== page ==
Our website uses cookies

Cookies enable us to provide the best experience possible and help us understand how visitors use our website. By browsing Infosecurity Magazine, you agree to our use of cookies.

Okay, I understand Learn more

New Attack Group Fires RATs and Disc Wipers at Targets

Researchers have detailed the activity of a sophisticated new threat group targeting mainly South Korean victims in several intelligence gathering and destructive malware campaigns.

According to Cisco Talos, “Group 123” is responsible for six campaigns throughout 2017 and into the New Year: Golden Time, Evil New Year, Are You Happy?, Free Milk, North Korean Human Rights and Evil New Year 2018.

“The links between the different campaigns include shared code and compiler artifacts such as PDB (Program DataBase) patterns which were present throughout these campaigns,” the vendor explained.

Four of the campaigns targeted South Korean with spear phishing emails containing malicious documents in the local Hancom Hangul Office Suite format. These documents installed the ROKRAT remote administration tool (RAT), sometimes directly and sometimes via a multi-staged attack.

The Free Milk campaign targeted non-Korean organizations with malicious Office documents exploiting CVE-2017-0199 less than a month after its public exposure.

“During this campaign, the attackers used 2 different malicious binaries: PoohMilk and Freenki,” explained Cisco. “PoohMilk exists only to launch Freenki. Freenki is used to gather information about the infected system and to download a subsequent stage payload. This malware was used in several campaigns in 2016 and has some code overlap with ROKRAT.”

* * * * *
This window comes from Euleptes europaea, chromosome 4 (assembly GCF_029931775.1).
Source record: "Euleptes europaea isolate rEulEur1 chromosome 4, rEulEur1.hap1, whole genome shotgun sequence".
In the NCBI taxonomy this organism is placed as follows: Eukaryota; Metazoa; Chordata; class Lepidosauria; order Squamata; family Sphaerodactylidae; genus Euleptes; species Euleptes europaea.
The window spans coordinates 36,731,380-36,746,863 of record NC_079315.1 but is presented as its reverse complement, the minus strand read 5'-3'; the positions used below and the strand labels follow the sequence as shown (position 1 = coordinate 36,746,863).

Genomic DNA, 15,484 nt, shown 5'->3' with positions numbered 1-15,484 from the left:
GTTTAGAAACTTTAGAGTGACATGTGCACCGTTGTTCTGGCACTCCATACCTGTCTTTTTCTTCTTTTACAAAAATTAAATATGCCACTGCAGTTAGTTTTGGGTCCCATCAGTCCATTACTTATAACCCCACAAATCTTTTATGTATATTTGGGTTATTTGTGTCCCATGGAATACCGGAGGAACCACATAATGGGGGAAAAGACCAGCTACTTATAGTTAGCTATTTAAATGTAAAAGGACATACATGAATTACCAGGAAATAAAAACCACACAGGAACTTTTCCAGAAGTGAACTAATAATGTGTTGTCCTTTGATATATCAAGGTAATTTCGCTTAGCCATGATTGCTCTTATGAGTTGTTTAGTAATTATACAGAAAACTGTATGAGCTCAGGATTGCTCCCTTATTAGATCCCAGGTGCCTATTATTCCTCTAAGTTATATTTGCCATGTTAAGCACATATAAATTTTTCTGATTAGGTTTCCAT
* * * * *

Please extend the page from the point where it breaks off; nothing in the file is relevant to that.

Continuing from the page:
The most recent campaign included a more sinister edge: a disc wiper designed to erase “the first sectors” of the targeted device.

Cisco Talos was cagey on attribution, but North Korean agents will come high up the suspect list, not least because the local documents were written in “very specific language suggesting that they were crafted by native Korean speakers rather than through the use of translation services.”

The vendor warned that this group could be around for years to come and continues to evolve, with new fileless capabilities the latest added in a bid to help attacks fly under the radar of security filters.

What’s Hot on Infosecurity Magazine?